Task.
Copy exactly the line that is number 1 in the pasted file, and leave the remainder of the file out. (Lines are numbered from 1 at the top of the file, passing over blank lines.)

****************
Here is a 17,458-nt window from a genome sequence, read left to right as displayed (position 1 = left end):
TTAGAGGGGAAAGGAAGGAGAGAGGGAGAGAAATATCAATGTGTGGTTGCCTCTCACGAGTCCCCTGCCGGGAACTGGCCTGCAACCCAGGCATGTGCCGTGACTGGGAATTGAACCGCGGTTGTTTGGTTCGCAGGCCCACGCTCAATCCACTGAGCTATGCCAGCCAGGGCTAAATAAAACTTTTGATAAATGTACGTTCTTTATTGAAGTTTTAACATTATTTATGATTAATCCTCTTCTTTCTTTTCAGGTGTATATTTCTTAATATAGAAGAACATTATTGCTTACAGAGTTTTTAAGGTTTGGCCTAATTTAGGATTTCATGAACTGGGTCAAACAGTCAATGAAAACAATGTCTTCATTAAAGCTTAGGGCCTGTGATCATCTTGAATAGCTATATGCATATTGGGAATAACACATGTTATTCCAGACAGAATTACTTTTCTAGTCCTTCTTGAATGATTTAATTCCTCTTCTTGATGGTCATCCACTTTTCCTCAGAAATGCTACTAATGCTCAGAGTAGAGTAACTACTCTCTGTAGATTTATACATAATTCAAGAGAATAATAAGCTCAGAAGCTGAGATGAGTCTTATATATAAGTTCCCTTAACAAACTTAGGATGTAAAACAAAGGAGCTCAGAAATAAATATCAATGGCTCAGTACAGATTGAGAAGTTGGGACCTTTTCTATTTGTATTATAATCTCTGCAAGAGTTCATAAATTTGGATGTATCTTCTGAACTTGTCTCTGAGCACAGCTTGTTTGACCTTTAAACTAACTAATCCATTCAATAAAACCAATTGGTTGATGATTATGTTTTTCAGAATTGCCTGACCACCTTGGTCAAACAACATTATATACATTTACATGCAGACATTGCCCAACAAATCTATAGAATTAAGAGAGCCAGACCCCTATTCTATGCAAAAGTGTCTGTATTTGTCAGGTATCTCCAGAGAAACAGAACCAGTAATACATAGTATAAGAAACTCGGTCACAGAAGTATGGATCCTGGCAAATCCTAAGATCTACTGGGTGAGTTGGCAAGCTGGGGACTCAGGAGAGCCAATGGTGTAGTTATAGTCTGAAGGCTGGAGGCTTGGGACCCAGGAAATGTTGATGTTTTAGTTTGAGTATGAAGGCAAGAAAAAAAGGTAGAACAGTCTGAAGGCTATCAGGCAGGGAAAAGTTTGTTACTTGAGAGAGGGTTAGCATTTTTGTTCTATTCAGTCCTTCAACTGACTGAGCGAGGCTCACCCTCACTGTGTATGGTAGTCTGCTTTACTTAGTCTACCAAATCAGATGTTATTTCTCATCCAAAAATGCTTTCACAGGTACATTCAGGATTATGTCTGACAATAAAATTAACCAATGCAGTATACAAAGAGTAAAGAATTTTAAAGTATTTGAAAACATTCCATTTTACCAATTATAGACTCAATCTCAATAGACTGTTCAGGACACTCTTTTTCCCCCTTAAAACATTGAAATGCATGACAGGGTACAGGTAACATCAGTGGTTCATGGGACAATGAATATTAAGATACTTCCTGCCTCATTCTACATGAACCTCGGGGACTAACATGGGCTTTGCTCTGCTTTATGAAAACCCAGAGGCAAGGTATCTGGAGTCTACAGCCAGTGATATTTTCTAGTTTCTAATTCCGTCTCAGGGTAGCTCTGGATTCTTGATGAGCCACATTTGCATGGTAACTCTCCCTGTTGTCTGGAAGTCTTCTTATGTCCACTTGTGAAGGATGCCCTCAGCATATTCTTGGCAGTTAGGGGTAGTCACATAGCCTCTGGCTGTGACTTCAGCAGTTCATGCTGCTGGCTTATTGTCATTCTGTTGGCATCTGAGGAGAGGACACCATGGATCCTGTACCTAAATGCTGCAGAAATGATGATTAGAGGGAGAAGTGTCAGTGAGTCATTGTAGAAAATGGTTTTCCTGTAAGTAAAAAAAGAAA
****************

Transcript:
Here is a 17,458-nt window from a genome sequence, read left to right as displayed (position 1 = left end):